‡We crumbled our own when we could have purchased crumbs. The reason: We preferred the texture of the larger home-crumbled pieces of graham crackers in the ice cream. The purchased crumbs, however, are fine.

      

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    FOOD FUN: Lucky Charms-Type Marshmallows

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    You can have your own stash of Lucky Charms-type colored mini-marshmallows. Photo courtesy Sweet Gourmet.

     

    If you got hooked on Lucky Charms cereal, you’re in luck once again: You can buy the dehydrated marshmallows to add to any cereal you like—or any other use.

    We came across these dehydrated marshmallows made by Kraft Foods (Lucky Charms are made by General Mills). They’re regular marshmallow rectangles—not the green clovers, pink hearts, purple horseshoes, tri-color rainbows, orange stars and other Lucky Charms shapes.

    Here’s a fun fact: In October 2012, Lucky Charms posted its best sales volume ever. The company attributed this success to their change in strategy: marketing to adults as well as to children. [Source]

    Add the dehydrated mini marshmallows:

  • To baked goods
  • On cereal
  • As a dessert garnish
  • Atop hot chocolate or warm milk or coffee
  •  

    They’re sold in bag of 6 ounces, 1, 2 and 3 pounds. Get yours at Amazon.com.

     
      

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    TIP OF THE DAY: Make A Frittata

    Making an omelet requires a bit of technique. If your omelets don’t look as lovely as you’d like, there’s an easy solution: Make a frittata!

    With an omelet, the filling ingredients are placed on the beaten eggs that are setting in the pan. As the omelet continues to cook, it is folded with a spatula to envelop the ingredients (that’s the part that requires practice, practice, practice).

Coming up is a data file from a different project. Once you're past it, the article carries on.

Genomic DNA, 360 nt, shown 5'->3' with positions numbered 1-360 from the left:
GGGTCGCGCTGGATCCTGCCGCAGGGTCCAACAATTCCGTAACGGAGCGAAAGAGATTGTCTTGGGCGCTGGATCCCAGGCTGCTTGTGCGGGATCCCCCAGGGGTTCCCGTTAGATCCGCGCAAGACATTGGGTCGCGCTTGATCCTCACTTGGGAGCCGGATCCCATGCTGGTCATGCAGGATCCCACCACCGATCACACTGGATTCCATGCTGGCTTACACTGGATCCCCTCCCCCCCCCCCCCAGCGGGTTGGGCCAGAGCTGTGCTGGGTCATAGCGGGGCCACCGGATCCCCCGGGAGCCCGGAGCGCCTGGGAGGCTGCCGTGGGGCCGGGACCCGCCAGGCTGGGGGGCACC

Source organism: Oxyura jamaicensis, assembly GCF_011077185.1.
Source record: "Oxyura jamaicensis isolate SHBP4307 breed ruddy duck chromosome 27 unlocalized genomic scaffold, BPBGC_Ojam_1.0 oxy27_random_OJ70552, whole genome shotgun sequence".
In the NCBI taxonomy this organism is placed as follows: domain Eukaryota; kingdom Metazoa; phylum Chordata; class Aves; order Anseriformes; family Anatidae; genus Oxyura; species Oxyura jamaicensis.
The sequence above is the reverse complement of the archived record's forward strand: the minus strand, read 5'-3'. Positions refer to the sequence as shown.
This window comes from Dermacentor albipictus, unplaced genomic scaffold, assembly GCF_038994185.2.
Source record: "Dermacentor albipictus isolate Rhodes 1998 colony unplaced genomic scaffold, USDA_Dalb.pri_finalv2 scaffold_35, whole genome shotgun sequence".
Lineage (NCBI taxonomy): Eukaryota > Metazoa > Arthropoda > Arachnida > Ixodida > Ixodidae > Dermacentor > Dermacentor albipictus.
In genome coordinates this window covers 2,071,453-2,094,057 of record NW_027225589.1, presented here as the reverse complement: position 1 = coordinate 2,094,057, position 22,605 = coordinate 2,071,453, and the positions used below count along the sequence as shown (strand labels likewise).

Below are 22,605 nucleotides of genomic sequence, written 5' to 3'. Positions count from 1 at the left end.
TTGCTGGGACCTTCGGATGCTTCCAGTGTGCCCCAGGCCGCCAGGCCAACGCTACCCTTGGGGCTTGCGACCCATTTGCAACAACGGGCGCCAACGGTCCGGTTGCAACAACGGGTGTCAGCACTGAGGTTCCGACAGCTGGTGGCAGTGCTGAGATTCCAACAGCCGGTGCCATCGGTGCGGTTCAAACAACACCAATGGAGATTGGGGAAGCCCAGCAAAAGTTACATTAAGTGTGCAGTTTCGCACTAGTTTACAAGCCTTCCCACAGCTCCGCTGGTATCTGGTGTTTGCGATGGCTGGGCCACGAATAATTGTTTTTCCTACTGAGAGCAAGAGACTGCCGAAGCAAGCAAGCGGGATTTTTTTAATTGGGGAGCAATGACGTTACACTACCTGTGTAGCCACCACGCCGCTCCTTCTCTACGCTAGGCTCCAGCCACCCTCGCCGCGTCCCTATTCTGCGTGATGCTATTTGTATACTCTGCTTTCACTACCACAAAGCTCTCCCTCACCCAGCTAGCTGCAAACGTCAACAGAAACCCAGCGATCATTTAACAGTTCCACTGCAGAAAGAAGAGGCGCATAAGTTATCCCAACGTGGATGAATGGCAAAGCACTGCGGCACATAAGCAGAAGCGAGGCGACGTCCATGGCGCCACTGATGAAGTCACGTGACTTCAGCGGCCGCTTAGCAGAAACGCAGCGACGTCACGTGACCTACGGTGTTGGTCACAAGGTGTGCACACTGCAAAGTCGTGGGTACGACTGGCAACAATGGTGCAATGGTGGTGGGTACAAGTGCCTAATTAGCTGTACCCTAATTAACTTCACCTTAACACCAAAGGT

With a frittata—the name comes from the Italian friggere, to fry—the eggs and other ingredients are mixed together, then cooked more slowly than an omelet. The egg mixture completely fills a round skillet: no folding. The result looks like a crustless quiche. As with a quiche, a frittata can also be enjoyed at room temperature.

    Frittatas can be packed with vegetables, a sneaky way to get people to eat more of them. You can use the cookware you have, or consider a frittata pan (see photo below), ideal for stovetop cooking when you have to flip the frittata. Alternatively, you can bake it in the oven—no flipping needed.

       

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    Wouldn’t you like to wake up to a weekend brunch like this? It’s easy to make a frittata, watermelon and feta salad, and luscious summer tomatoes on goat cheese-topped toast.

    WHAT TO ADD TO YOUR FRITTATA

    Check the fridge: You may not have to buy anything else! Frittatas are a great receptacle for leftovers—even cooked pasta and grains.